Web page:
AGE is a Gift
Spotlight on Caroline Miller
AGE is honored to kick off our “AGE is a Gift” series with a spotlight on Caroline Miller, the first Latina Multnomah County Commissioner.
Raised in Los Angeles, Caroline came to Portland to attend Reed College. After college, she spent four years teaching in small communities in Europe and Africa. Caroline returned to Reed College for her Masters of Arts in Teaching degree. She became deeply involved in the labor movement, advocating for injustices towards teachers. She served as head of the Portland Federation of Teachers Union.
Asked how she became a politician, Caroline jokingly replied, “It was all progress by stupidity and ignorance”. She was approached about canvassing for someone’s campaign. She didn’t realize that it was a one-time ask and kept coming back every weekend. She was asked to join a couple of city committees and became hooked on politics.
Caroline served as an original councilor with Metro and two terms for the Multnomah County Commission. “I’m currently in my fourth career” which is writing. Caroline recalled the day her first book was accepted for publication. She was having hip replacement surgery. Just prior to being wheeled into surgery she received a letter of acceptance from a publisher. Caroline has since published various books and a play titled, Woman on the Scarlet Beast.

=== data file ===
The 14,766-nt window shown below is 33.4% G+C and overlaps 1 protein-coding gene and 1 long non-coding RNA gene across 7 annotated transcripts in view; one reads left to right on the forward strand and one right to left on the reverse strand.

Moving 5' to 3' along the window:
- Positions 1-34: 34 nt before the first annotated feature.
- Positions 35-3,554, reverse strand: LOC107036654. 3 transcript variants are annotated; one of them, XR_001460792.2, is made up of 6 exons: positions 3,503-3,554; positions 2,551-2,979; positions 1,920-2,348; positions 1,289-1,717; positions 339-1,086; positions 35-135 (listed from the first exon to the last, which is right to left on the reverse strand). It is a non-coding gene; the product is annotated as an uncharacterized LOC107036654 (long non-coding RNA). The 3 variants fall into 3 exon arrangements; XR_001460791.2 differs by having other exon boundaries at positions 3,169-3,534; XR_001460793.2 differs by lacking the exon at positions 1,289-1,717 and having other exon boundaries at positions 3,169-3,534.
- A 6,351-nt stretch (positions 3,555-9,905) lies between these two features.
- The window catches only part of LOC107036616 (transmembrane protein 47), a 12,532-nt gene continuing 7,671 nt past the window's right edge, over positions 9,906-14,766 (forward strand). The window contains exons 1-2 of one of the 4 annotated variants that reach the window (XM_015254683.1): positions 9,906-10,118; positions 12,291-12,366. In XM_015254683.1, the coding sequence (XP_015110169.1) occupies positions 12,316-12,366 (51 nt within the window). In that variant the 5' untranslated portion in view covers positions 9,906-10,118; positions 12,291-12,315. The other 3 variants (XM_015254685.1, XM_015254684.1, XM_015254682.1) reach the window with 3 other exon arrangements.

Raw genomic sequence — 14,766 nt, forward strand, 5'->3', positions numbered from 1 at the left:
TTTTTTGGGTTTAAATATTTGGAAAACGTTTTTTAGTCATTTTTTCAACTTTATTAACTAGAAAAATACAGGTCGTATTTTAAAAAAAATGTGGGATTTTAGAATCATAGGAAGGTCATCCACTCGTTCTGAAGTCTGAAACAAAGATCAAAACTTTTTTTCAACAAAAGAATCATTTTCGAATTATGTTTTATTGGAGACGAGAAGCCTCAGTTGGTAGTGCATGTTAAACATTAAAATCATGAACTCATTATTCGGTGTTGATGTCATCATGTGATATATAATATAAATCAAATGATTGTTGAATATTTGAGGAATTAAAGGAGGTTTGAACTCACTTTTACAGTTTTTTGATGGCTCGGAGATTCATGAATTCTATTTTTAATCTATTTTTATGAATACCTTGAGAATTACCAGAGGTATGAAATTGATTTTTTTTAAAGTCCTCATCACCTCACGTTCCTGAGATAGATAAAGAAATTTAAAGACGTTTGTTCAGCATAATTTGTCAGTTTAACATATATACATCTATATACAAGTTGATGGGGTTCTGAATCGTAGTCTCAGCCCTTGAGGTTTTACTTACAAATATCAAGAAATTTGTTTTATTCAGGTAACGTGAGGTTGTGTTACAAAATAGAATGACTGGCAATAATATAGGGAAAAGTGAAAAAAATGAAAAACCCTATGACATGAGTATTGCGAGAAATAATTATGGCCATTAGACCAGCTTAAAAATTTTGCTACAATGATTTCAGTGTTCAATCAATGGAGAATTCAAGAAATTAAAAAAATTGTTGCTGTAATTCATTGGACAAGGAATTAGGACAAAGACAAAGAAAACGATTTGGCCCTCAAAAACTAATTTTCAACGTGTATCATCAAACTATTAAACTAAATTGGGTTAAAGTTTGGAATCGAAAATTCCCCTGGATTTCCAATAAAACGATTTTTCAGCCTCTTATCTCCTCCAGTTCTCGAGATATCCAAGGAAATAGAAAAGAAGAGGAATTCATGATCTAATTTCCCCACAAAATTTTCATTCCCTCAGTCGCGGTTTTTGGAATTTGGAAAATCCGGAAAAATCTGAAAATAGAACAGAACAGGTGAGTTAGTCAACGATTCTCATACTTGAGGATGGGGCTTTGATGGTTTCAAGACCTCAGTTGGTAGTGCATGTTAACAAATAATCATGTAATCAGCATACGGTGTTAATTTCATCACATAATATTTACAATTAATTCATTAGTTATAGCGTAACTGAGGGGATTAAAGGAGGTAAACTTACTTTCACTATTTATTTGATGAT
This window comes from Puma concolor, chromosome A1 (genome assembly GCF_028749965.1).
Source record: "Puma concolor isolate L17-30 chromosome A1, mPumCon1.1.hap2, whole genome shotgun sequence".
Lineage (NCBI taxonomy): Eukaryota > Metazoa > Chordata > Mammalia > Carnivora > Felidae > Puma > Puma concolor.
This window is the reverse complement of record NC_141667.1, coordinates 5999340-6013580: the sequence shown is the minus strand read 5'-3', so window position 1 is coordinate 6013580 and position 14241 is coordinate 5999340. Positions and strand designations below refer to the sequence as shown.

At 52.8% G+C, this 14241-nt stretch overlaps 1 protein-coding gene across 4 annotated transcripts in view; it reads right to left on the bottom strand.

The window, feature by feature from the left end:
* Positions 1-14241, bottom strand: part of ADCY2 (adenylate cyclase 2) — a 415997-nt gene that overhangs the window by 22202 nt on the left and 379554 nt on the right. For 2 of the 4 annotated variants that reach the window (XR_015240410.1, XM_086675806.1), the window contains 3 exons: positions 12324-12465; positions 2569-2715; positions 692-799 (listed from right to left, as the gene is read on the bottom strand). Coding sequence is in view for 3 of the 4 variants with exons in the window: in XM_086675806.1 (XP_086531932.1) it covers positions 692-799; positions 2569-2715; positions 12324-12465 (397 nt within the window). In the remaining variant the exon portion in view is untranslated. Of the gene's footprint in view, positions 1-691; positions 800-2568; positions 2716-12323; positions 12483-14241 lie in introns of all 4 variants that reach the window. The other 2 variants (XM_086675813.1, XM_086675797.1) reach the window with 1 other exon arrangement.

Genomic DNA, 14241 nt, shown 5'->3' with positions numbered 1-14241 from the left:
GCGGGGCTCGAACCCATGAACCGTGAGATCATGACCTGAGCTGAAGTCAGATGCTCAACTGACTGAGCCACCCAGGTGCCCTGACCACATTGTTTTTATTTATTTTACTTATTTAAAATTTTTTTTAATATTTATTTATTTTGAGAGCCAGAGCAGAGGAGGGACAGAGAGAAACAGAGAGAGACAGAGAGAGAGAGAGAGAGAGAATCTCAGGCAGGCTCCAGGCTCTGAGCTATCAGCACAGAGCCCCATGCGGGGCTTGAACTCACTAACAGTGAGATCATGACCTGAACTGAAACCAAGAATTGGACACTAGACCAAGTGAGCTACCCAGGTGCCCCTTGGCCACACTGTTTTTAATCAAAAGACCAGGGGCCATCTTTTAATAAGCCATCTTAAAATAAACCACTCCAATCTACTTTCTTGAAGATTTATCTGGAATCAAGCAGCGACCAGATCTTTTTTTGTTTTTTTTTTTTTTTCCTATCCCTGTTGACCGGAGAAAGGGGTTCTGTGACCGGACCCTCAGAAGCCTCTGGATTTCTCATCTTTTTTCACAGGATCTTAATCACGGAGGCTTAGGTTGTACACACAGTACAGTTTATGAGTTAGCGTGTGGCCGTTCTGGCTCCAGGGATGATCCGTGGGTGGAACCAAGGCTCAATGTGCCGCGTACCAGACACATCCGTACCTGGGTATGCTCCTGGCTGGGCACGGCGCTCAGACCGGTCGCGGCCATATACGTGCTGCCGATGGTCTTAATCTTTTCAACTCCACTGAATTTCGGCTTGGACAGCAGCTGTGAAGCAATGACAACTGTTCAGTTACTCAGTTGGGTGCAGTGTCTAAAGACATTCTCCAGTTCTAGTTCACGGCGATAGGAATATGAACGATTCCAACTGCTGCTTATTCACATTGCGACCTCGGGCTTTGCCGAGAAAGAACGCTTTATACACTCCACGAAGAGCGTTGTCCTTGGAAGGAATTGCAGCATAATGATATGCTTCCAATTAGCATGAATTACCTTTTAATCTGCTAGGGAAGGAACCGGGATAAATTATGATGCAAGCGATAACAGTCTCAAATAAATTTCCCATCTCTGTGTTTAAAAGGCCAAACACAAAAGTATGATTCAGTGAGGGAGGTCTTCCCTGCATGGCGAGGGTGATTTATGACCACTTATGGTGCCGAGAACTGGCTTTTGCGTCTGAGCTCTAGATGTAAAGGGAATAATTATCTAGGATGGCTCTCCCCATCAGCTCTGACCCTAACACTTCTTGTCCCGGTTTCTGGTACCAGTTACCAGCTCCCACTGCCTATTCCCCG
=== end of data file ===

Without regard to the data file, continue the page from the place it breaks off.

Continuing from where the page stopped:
Writing has allowed Caroline to see how time and experience brings a new voice to her work. She views this as “the wonderful ability to collaborate with yourself”. Gothic Spring was a prime example of this. She had written an earlier draft as a young woman. Revisiting that draft as an older woman allowed the original characters to evolve. The older woman character changed from being the butt of jokes and stuck in her old anti-feminist ways to an older woman who has a legitimate point of view. Caroline stated that age has allowed her to write with more compassion. “I had fought those battles and now knew what was going on”.
Caroline chuckled, “I’m unapologetic for being old. Some people might not believe me when I say this but, I wouldn’t be young again.” Age has given her time for reflection which enriches her work as a writer.
Caroline has been a tireless advocate for women and gender equity. Being a woman, especially a woman in politics, has driven her goals and aspirations. She is proud of the work AGE in the Arts has accomplished and is proud to be a strong supporter.
“I am proud of the work us women have done for other women. My contribution, small as it may be, has been consistent in pushing women in continuing to move in the direction towards equality. I’m still focused on keeping women’s chins above the water, and higher, and higher, that’s what’s important to me. That’s my legacy.”